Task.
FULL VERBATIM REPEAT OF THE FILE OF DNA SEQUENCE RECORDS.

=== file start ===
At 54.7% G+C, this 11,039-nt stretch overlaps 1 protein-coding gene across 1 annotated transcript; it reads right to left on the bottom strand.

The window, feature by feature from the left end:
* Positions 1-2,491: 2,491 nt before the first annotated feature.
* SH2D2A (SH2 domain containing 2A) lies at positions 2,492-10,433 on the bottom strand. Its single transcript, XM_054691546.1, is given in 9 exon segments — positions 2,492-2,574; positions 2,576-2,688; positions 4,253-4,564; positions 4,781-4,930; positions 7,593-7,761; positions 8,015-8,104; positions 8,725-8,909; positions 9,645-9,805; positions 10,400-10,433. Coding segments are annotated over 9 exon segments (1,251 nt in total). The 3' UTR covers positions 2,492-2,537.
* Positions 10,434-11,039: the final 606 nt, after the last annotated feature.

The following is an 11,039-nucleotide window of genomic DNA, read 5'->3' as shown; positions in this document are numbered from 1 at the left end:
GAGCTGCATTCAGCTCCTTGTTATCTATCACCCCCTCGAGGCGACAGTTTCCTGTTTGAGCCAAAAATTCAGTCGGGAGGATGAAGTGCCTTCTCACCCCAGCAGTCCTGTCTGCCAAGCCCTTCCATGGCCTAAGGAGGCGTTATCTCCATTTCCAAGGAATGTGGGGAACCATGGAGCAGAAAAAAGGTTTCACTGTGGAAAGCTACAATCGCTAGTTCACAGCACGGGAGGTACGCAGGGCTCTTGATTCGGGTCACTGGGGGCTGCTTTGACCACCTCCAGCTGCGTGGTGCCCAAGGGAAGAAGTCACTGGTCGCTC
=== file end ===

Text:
At 54.7% G+C, this 11,039-nt stretch overlaps 1 protein-coding gene across 1 annotated transcript; it reads right to left on the bottom strand.

The window, feature by feature from the left end:
* Positions 1-2,491: 2,491 nt before the first annotated feature.
* SH2D2A (SH2 domain containing 2A) lies at positions 2,492-10,433 on the bottom strand. Its single transcript, XM_054691546.1, is given in 9 exon segments — positions 2,492-2,574; positions 2,576-2,688; positions 4,253-4,564; positions 4,781-4,930; positions 7,593-7,761; positions 8,015-8,104; positions 8,725-8,909; positions 9,645-9,805; positions 10,400-10,433. Coding segments are annotated over 9 exon segments (1,251 nt in total). The 3' UTR covers positions 2,492-2,537.
* Positions 10,434-11,039: the final 606 nt, after the last annotated feature.

The following is an 11,039-nucleotide window of genomic DNA, read 5'->3' as shown; positions in this document are numbered from 1 at the left end:
GAGCTGCATTCAGCTCCTTGTTATCTATCACCCCCTCGAGGCGACAGTTTCCTGTTTGAGCCAAAAATTCAGTCGGGAGGATGAAGTGCCTTCTCACCCCAGCAGTCCTGTCTGCCAAGCCCTTCCATGGCCTAAGGAGGCGTTATCTCCATTTCCAAGGAATGTGGGGAACCATGGAGCAGAAAAAAGGTTTCACTGTGGAAAGCTACAATCGCTAGTTCACAGCACGGGAGGTACGCAGGGCTCTTGATTCGGGTCACTGGGGGCTGCTTTGACCACCTCCAGCTGCGTGGTGCCCAAGGGAAGAAGTCACTGGTCGCTC